At an economic update on Thursday, the Treasurer has painted a sombre economic outlook for Australia, revealing a budget contraction of $85.8 billion in 2019–20 and $184.5 billion in 2020–21, marking Australia’s biggest deficit since World War II.
According to Josh Frydenberg, the coronavirus economic downturn will cost the budget $32.4 billion in 2019–20 and $72.2 billion in 2020–21.
On top of this, the virus has seen the government deploy $289 billion in fiscal and balance sheet support, the equivalent of 14.6 per cent of the GDP.
“Our economic strength going into this crisis has given us the firepower to respond during this crisis,” Mr Frydenberg said.
“The actions we have taken have saved lives and livelihoods.”
Fiscal support measures alone have peaked at $164 billion, or 8.4 per cent of the GDP.
“Ninety-nine percent of that spending is over the financial years 2019–2020 and 2020–2021,” Mr Frydenberg said.
“Our measures have been temporary, they have been targeted, and they have helped to maintain the structural integrity of the budget.”
As such, Mr Frydenberg said the coronavirus crisis will see Australia’s real GDP drop 3.75 per cent in 2020, before rebounding by 2.5 per cent next year.
The Treasurer also doused hope of an employment revival by the end of the year, revealing that unemployment will hit 9.25 per cent at the end of December.
Tax receipts have seen a significant drop, too, with a predicted shortfall of $31.7 billion in 2019–20 and $63.9 billion in 2020–21.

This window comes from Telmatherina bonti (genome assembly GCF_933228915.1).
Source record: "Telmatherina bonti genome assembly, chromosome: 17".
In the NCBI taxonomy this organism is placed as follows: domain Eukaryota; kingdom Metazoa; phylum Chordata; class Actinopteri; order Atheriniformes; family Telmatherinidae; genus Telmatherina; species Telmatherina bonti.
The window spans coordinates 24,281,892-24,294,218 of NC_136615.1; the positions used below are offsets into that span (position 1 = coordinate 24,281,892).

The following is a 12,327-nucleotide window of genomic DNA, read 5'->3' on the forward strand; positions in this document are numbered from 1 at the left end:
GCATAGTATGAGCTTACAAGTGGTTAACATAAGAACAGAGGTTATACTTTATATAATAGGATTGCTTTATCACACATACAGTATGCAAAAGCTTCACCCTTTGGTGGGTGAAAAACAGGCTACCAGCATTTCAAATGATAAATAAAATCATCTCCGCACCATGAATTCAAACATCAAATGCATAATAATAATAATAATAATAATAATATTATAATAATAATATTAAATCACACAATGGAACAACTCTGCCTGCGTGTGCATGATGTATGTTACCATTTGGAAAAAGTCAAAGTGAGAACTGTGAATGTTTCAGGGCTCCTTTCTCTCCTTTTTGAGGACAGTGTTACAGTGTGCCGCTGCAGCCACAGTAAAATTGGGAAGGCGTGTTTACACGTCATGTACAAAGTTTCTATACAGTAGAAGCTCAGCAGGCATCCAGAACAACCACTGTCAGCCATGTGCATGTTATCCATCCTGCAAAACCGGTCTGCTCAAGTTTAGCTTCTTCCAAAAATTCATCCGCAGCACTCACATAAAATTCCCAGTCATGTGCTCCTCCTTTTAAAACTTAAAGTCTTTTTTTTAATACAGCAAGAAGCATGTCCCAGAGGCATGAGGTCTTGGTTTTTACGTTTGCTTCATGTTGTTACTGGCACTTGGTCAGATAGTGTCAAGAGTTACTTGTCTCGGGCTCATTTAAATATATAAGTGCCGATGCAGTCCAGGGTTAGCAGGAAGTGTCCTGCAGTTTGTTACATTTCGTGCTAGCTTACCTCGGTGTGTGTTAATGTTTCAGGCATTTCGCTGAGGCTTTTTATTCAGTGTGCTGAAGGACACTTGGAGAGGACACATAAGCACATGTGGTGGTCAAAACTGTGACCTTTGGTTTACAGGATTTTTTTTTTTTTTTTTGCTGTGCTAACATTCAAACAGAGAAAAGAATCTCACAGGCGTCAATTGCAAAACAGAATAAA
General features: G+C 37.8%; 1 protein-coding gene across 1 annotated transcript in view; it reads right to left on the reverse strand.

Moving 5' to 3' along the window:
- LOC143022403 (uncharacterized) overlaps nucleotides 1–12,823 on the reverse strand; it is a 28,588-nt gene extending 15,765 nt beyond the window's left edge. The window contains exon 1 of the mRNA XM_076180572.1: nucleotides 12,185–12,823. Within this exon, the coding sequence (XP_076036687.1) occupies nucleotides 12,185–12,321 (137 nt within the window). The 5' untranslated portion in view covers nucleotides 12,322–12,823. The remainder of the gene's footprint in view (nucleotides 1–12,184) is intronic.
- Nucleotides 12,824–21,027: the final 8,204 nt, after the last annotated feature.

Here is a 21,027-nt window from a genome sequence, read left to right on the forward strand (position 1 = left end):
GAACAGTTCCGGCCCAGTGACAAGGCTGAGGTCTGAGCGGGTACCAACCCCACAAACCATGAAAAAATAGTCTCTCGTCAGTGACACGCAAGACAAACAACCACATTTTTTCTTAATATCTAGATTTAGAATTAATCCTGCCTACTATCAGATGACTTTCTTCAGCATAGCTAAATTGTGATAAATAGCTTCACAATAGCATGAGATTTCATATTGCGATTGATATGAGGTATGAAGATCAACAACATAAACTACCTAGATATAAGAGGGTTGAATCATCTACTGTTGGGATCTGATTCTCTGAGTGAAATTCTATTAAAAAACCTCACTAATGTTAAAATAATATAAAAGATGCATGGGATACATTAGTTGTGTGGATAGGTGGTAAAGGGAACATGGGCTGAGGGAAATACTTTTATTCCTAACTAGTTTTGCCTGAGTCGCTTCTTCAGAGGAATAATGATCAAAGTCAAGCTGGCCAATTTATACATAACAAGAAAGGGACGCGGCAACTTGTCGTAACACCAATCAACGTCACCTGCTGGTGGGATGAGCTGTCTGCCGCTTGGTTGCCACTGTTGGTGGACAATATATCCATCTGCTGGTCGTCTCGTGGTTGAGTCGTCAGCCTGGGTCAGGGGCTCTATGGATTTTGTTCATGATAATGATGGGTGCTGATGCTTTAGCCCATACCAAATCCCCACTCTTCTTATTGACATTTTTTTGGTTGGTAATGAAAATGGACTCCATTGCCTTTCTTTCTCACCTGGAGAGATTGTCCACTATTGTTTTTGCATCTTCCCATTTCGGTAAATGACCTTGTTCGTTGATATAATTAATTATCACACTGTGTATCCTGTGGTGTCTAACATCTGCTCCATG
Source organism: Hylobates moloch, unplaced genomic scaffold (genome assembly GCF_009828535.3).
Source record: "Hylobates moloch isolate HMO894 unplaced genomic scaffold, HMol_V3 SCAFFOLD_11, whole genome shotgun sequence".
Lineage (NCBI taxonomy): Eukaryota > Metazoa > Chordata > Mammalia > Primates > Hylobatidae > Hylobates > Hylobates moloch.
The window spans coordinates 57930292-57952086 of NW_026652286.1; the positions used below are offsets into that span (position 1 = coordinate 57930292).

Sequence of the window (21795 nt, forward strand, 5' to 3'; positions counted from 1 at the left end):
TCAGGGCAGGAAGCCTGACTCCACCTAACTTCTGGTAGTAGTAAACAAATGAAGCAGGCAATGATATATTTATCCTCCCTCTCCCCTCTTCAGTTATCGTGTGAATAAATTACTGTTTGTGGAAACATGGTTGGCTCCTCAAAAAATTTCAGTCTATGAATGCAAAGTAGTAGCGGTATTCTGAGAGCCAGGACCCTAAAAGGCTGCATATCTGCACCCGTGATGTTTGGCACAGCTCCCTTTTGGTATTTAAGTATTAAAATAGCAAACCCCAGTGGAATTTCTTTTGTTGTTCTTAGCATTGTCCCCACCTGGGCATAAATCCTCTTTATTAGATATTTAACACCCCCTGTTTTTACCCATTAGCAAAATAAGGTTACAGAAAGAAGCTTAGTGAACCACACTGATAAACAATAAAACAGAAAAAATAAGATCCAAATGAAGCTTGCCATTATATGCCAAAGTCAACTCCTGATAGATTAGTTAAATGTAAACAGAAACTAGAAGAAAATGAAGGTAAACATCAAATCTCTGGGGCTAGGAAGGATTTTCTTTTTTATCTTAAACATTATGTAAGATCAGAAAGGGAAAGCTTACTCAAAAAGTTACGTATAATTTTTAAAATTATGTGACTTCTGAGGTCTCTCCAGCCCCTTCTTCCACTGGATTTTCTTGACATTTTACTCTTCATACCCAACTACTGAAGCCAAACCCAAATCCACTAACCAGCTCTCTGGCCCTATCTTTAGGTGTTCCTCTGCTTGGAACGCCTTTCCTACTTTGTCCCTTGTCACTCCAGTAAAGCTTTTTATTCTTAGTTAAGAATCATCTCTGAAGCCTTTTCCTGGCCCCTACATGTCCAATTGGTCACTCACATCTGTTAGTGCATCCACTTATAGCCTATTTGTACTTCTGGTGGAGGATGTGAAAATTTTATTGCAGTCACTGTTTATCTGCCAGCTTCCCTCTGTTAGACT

Australia’s gross debt is also said to swell to $851.9 billion by the end of this financial year, with net debt to sit at $677.3 billion.
'Australia outperforms most advanced economies'
However, addressing the economic situation around the world, Mr Frydenberg said Australia is doing much better than most advanced economies despite these eye-watering figures.
“We can see the mountain ahead, and Australia begins the climb,” he said.
“We will get through this together.”
Mr Frydenberg stressed that had Australia not implemented the level of coronavirus support it has to date, the economic impact would have been more significant.
"The economic support in response to the COVID-19 pandemic is estimated to have increased the level of real GDP by around ¾ per cent in 2019-20 and around 4¼ per cent in 2020-21.
"The fiscal measures are also estimated to have lowered the peak of the unemployment rate by around 5 percentage points."
The Treasurer revealed that one of the key assumptions in the treasury's modelling is that Australia will reopen its international borders with a 14-day quarantine from 1 January. It's economic outlook is also based on the assumption that Victoria will not be forced to extend its current stage three measures beyond the initial 6 weeks.